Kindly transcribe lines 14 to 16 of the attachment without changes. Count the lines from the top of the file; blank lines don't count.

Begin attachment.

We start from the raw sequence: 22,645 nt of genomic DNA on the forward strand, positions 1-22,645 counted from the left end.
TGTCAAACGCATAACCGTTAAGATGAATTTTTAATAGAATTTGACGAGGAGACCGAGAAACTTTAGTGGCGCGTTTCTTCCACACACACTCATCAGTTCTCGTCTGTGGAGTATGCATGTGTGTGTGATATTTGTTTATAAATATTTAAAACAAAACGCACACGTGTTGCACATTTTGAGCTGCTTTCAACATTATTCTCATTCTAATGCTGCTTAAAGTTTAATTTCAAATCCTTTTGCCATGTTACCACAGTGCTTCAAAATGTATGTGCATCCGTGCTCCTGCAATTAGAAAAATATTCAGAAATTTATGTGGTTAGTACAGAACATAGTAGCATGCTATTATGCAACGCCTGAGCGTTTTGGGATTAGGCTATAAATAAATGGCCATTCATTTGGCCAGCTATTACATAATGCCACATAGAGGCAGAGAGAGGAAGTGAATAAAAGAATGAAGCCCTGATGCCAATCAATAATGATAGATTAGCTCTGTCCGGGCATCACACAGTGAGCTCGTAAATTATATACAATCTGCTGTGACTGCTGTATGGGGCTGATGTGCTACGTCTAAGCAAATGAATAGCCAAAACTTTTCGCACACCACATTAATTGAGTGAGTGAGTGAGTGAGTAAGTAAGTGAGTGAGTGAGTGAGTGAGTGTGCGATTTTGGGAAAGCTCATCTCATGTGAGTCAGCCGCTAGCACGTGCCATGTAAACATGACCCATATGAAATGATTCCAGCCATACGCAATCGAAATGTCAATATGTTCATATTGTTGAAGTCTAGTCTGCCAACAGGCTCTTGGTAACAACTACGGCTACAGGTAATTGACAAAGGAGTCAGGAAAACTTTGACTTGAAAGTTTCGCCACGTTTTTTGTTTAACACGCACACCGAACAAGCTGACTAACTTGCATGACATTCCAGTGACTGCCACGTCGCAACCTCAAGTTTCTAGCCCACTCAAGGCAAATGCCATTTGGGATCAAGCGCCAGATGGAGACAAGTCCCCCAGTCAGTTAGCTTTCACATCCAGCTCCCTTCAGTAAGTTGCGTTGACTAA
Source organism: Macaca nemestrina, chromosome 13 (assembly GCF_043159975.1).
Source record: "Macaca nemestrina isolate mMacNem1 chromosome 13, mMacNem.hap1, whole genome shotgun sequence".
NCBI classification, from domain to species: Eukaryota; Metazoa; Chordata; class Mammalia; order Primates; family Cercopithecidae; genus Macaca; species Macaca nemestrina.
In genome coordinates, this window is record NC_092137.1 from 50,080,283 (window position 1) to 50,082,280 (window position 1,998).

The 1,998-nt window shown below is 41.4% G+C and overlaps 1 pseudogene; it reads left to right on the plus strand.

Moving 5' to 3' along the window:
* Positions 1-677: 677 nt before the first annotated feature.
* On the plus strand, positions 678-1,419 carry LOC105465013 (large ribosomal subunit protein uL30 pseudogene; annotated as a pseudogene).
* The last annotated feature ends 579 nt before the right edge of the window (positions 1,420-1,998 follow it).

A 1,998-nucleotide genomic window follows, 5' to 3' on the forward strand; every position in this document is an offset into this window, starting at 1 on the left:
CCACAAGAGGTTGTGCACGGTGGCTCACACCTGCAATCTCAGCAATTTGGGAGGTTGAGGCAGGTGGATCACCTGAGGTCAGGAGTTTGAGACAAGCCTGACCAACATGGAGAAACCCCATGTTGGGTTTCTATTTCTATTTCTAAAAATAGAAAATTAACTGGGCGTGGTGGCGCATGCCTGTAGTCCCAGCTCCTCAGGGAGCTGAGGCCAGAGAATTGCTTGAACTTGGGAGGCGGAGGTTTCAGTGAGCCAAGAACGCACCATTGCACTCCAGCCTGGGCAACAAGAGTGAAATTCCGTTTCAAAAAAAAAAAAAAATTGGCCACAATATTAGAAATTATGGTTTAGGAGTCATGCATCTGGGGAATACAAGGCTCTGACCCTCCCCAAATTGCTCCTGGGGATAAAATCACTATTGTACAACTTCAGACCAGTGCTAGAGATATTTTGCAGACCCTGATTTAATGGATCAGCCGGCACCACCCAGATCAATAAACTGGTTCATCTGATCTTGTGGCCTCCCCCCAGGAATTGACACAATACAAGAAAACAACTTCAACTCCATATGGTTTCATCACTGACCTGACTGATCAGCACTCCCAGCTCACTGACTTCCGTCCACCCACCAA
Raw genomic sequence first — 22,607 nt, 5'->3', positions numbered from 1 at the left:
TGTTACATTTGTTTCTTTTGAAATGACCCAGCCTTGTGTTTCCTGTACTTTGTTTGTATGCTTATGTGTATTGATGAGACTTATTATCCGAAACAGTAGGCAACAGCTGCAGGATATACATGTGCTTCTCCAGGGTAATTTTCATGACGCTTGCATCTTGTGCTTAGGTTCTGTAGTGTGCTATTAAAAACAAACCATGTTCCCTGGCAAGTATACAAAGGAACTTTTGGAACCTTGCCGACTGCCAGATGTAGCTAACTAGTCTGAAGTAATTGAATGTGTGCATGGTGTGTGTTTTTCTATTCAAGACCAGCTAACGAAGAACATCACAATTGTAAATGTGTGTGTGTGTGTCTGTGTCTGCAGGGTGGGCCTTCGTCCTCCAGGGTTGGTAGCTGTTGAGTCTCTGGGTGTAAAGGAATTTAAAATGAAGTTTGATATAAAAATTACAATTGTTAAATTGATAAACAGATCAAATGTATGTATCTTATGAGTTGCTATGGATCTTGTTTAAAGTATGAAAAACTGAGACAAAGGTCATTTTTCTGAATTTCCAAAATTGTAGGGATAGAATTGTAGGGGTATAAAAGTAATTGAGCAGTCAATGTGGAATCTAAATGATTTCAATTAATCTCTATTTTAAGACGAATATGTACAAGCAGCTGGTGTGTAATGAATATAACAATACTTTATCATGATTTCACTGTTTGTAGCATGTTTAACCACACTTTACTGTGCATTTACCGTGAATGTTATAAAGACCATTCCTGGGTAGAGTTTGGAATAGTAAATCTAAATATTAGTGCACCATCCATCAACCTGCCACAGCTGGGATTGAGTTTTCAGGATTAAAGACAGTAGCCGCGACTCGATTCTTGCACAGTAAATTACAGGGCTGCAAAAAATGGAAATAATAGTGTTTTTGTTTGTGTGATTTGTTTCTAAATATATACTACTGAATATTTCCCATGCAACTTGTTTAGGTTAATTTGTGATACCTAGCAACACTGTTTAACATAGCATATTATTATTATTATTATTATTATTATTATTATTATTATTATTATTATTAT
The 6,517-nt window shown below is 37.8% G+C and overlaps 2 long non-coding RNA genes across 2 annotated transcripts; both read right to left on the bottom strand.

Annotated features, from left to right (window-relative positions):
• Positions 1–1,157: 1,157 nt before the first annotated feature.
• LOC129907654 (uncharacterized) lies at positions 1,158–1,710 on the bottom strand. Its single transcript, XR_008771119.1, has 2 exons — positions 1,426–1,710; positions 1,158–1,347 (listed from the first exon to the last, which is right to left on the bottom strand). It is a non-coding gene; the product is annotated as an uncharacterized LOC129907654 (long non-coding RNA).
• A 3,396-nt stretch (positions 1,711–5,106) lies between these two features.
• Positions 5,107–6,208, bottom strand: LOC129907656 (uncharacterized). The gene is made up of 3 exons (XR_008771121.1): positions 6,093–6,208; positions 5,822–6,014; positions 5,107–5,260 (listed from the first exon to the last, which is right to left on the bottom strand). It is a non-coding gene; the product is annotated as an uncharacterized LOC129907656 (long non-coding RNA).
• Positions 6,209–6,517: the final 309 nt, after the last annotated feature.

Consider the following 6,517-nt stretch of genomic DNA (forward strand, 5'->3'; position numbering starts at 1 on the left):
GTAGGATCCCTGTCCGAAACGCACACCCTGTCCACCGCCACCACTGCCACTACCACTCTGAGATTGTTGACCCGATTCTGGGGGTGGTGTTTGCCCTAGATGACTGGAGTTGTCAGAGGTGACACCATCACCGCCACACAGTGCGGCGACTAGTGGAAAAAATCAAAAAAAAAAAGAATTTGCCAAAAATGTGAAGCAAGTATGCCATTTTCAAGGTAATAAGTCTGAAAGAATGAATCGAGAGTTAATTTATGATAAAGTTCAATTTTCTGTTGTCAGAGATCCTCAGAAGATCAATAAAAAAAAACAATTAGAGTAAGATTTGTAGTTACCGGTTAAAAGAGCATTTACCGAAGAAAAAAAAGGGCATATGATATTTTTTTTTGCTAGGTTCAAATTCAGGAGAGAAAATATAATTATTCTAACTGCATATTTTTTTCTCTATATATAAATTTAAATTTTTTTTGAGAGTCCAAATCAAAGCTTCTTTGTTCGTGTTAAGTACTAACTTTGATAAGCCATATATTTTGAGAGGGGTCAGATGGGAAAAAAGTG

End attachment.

Raw genomic sequence first — 22,607 nt, 5'->3', positions numbered from 1 at the left:
TGTTACATTTGTTTCTTTTGAAATGACCCAGCCTTGTGTTTCCTGTACTTTGTTTGTATGCTTATGTGTATTGATGAGACTTATTATCCGAAACAGTAGGCAACAGCTGCAGGATATACATGTGCTTCTCCAGGGTAATTTTCATGACGCTTGCATCTTGTGCTTAGGTTCTGTAGTGTGCTATTAAAAACAAACCATGTTCCCTGGCAAGTATACAAAGGAACTTTTGGAACCTTGCCGACTGCCAGATGTAGCTAACTAGTCTGAAGTAATTGAATGTGTGCATGGTGTGTGTTTTTCTATTCAAGACCAGCTAACGAAGAACATCACAATTGTAAATGTGTGTGTGTGTGTCTGTGTCTGCAGGGTGGGCCTTCGTCCTCCAGGGTTGGTAGCTGTTGAGTCTCTGGGTGTAAAGGAATTTAAAATGAAGTTTGATATAAAAATTACAATTGTTAAATTGATAAACAGATCAAATGTATGTATCTTATGAGTTGCTATGGATCTTGTTTAAAGTATGAAAAACTGAGACAAAGGTCATTTTTCTGAATTTCCAAAATTGTAGGGATAGAATTGTAGGGGTATAAAAGTAATTGAGCAGTCAATGTGGAATCTAAATGATTTCAATTAATCTCTATTTTAAGACGAATATGTACAAGCAGCTGGTGTGTAATGAATATAACAATACTTTATCATGATTTCACTGTTTGTAGCATGTTTAACCACACTTTACTGTGCATTTACCGTGAATGTTATAAAGACCATTCCTGGGTAGAGTTTGGAATAGTAAATCTAAATATTAGTGCACCATCCATCAACCTGCCACAGCTGGGATTGAGTTTTCAGGATTAAAGACAGTAGCCGCGACTCGATTCTTGCACAGTAAATTACAGGGCTGCAAAAAATGGAAATAATAGTGTTTTTGTTTGTGTGATTTGTTTCTAAATATATACTACTGAATATTTCCCATGCAACTTGTTTAGGTTAATTTGTGATACCTAGCAACACTGTTTAACATAGCATATTATTATTATTATTATTATTATTATTATTATTATTATTATTATTATTAT
The 6,517-nt window shown below is 37.8% G+C and overlaps 2 long non-coding RNA genes across 2 annotated transcripts; both read right to left on the bottom strand.